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The Roots of Modern ConservatismDewey, Taft, and the Battle for the Soul of the Republican Party$
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Michael Bowen

Print publication date: 2011

Print ISBN-13: 9780807834855

Published to North Carolina Scholarship Online: July 2014

DOI: 10.5149/9780807869192_bowen

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Moderating Republicanism, 1953–1964

Moderating Republicanism, 1953–1964

Chapter:
(p.173) Eight Moderating Republicanism, 1953–1964
Source:
The Roots of Modern Conservatism
Author(s):

Michael Bowen

Publisher:
University of North Carolina Press
DOI:10.5149/9780807869192_bowen.13

This chapter focuses on Taft's death and how it made the Old Guard lose both its guiding force and its most visible public presence. Without its figurehead and legislative leader, the conservative faction lost much of its cohesiveness just as the White House and the RNC planned a concerted effort to remove its members from the Republican organization. No other partisan had enough stature to challenge Eisenhower and the moderate agenda of the Dewey wing effectively. The two who would do so later in the decade, Senators William F. Knowland and Barry Goldwater, openly expressed their displeasure with certain policies, but in the mid-1950s neither had the reputation or following of Taft. As the conservatives searched for a new leader, the Dewey wing escalated its purge of the Old Guard and sought to use Eisenhower's popularity to rebuild the GOP as a liberal organization.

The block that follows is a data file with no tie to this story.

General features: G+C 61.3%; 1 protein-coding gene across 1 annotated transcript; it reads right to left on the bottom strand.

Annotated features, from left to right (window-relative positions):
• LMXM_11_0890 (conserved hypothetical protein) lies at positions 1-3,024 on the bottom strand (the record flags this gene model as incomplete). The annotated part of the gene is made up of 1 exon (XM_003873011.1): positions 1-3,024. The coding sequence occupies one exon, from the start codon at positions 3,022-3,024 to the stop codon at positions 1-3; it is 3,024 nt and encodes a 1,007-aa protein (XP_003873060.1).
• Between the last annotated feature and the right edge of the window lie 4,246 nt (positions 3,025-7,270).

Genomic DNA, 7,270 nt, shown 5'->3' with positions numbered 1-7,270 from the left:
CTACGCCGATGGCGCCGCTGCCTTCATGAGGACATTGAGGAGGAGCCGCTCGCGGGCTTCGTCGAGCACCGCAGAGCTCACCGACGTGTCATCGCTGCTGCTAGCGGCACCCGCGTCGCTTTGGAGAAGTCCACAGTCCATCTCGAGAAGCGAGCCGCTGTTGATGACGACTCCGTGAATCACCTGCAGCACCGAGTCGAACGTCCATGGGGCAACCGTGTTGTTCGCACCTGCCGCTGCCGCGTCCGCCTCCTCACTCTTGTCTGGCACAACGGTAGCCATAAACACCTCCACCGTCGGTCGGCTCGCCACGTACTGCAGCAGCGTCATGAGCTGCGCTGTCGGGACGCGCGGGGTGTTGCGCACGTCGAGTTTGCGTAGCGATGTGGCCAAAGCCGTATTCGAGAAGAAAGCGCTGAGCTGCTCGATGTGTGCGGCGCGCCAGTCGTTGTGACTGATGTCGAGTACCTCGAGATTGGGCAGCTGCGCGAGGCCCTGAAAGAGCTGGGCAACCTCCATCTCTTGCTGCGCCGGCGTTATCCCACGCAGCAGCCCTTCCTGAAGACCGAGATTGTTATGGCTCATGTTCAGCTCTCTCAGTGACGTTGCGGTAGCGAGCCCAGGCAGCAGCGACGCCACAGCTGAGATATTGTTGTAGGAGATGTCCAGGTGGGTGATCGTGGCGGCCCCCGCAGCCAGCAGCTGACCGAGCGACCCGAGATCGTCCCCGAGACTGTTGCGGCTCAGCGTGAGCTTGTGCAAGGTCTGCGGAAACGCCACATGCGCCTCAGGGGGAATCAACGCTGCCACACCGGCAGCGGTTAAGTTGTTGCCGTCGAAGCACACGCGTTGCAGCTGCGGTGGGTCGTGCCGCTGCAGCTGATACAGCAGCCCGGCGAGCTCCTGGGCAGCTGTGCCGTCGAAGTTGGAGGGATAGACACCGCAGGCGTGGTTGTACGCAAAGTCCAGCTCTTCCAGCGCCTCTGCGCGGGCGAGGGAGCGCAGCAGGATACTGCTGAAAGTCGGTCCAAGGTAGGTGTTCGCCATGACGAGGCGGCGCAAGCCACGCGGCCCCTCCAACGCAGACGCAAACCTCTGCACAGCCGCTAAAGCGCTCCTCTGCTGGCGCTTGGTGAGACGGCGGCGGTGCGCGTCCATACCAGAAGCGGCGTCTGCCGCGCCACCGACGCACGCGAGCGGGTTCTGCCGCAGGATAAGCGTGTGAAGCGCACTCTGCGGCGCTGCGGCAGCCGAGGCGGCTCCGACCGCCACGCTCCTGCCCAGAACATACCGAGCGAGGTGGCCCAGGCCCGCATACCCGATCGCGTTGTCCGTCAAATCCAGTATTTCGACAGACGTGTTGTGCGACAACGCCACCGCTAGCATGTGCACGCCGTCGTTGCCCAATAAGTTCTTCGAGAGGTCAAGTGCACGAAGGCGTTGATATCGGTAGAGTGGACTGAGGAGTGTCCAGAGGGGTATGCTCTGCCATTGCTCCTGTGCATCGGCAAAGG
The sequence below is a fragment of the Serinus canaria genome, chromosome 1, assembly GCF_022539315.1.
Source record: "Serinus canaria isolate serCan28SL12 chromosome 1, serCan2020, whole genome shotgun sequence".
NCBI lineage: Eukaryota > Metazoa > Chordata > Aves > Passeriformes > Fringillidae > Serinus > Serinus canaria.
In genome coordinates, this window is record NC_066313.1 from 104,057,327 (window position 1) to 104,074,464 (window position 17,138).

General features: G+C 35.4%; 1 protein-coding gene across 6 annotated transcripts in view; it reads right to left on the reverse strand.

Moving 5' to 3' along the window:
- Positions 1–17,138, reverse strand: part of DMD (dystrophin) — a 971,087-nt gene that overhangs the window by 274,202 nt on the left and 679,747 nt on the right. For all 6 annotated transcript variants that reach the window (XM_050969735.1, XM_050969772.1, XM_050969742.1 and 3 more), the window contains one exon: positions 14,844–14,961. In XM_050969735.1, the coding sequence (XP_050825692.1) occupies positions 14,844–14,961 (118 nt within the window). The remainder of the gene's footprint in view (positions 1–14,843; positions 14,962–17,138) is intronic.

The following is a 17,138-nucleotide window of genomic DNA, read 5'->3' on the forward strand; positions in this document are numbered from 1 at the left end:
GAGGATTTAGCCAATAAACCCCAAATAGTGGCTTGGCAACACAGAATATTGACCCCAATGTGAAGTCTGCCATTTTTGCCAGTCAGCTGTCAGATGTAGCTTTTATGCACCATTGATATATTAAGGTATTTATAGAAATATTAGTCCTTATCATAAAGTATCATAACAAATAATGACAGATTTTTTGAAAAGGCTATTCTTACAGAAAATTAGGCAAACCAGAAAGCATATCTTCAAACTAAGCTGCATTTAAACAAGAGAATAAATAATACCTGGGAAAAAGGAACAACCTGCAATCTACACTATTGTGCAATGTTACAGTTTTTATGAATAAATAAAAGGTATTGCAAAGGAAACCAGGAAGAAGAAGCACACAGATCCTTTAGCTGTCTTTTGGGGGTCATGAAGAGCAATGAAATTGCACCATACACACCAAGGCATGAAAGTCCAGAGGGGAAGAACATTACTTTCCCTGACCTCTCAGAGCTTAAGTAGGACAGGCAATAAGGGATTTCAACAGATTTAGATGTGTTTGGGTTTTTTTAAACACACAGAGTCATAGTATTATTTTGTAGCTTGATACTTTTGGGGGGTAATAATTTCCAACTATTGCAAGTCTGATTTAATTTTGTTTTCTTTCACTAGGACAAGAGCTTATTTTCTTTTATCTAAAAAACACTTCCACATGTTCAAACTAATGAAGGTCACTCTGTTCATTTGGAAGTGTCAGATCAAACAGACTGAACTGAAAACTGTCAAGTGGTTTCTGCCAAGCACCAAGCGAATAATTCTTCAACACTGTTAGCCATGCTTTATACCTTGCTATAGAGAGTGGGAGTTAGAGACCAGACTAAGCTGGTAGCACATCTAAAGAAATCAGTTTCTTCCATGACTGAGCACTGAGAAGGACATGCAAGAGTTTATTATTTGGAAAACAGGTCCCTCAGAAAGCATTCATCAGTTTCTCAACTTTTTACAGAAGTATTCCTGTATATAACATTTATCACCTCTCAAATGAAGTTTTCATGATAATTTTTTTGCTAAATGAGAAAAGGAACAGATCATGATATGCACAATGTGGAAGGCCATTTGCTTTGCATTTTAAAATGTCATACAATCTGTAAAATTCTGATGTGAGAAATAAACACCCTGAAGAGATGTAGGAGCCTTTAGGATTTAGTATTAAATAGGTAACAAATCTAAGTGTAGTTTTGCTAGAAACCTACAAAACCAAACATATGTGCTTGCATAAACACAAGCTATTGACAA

Keywords:   Taft, Old Guard, guiding force, public presence, legislative leader, conservative faction, White House, RNC

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